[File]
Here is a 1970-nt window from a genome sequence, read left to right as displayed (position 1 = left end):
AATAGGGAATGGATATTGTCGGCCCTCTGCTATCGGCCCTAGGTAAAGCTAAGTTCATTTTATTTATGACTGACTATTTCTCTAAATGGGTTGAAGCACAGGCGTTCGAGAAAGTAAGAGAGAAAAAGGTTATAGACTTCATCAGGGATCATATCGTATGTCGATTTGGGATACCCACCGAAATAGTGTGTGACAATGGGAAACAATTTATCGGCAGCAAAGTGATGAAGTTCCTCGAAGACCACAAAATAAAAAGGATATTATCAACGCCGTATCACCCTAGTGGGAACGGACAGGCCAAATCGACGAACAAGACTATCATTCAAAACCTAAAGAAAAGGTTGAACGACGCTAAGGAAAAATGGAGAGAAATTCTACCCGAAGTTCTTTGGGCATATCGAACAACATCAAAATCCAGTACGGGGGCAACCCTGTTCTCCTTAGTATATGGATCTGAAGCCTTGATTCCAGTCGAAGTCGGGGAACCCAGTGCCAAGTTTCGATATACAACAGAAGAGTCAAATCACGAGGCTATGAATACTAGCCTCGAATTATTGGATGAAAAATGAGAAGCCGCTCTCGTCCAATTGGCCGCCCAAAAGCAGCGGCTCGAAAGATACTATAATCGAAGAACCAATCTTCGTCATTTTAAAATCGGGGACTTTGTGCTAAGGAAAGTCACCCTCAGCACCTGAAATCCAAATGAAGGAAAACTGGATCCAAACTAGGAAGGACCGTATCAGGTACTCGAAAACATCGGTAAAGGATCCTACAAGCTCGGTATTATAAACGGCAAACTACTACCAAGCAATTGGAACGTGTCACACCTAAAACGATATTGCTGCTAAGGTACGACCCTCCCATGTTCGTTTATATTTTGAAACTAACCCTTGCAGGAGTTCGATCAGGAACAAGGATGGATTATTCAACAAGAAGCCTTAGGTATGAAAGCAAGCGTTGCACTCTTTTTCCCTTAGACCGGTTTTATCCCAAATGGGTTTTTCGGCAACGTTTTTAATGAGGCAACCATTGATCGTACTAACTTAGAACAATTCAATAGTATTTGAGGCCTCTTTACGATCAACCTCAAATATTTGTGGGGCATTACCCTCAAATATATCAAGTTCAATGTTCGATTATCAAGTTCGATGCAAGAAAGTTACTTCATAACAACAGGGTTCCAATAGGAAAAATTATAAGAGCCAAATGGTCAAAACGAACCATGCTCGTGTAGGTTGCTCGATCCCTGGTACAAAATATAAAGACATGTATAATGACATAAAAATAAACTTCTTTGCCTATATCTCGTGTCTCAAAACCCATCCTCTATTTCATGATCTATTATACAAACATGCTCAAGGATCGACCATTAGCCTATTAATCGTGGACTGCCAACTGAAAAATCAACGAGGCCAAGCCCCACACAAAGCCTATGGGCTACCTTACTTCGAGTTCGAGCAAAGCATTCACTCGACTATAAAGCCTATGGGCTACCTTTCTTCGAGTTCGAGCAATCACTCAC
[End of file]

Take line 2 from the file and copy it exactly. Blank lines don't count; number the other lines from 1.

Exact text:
AATAGGGAATGGATATTGTCGGCCCTCTGCTATCGGCCCTAGGTAAAGCTAAGTTCATTTTATTTATGACTGACTATTTCTCTAAATGGGTTGAAGCACAGGCGTTCGAGAAAGTAAGAGAGAAAAAGGTTATAGACTTCATCAGGGATCATATCGTATGTCGATTTGGGATACCCACCGAAATAGTGTGTGACAATGGGAAACAATTTATCGGCAGCAAAGTGATGAAGTTCCTCGAAGACCACAAAATAAAAAGGATATTATCAACGCCGTATCACCCTAGTGGGAACGGACAGGCCAAATCGACGAACAAGACTATCATTCAAAACCTAAAGAAAAGGTTGAACGACGCTAAGGAAAAATGGAGAGAAATTCTACCCGAAGTTCTTTGGGCATATCGAACAACATCAAAATCCAGTACGGGGGCAACCCTGTTCTCCTTAGTATATGGATCTGAAGCCTTGATTCCAGTCGAAGTCGGGGAACCCAGTGCCAAGTTTCGATATACAACAGAAGAGTCAAATCACGAGGCTATGAATACTAGCCTCGAATTATTGGATGAAAAATGAGAAGCCGCTCTCGTCCAATTGGCCGCCCAAAAGCAGCGGCTCGAAAGATACTATAATCGAAGAACCAATCTTCGTCATTTTAAAATCGGGGACTTTGTGCTAAGGAAAGTCACCCTCAGCACCTGAAATCCAAATGAAGGAAAACTGGATCCAAACTAGGAAGGACCGTATCAGGTACTCGAAAACATCGGTAAAGGATCCTACAAGCTCGGTATTATAAACGGCAAACTACTACCAAGCAATTGGAACGTGTCACACCTAAAACGATATTGCTGCTAAGGTACGACCCTCCCATGTTCGTTTATATTTTGAAACTAACCCTTGCAGGAGTTCGATCAGGAACAAGGATGGATTATTCAACAAGAAGCCTTAGGTATGAAAGCAAGCGTTGCACTCTTTTTCCCTTAGACCGGTTTTATCCCAAATGGGTTTTTCGGCAACGTTTTTAATGAGGCAACCATTGATCGTACTAACTTAGAACAATTCAATAGTATTTGAGGCCTCTTTACGATCAACCTCAAATATTTGTGGGGCATTACCCTCAAATATATCAAGTTCAATGTTCGATTATCAAGTTCGATGCAAGAAAGTTACTTCATAACAACAGGGTTCCAATAGGAAAAATTATAAGAGCCAAATGGTCAAAACGAACCATGCTCGTGTAGGTTGCTCGATCCCTGGTACAAAATATAAAGACATGTATAATGACATAAAAATAAACTTCTTTGCCTATATCTCGTGTCTCAAAACCCATCCTCTATTTCATGATCTATTATACAAACATGCTCAAGGATCGACCATTAGCCTATTAATCGTGGACTGCCAACTGAAAAATCAACGAGGCCAAGCCCCACACAAAGCCTATGGGCTACCTTACTTCGAGTTCGAGCAAAGCATTCACTCGACTATAAAGCCTATGGGCTACCTTTCTTCGAGTTCGAGCAATCACTCAC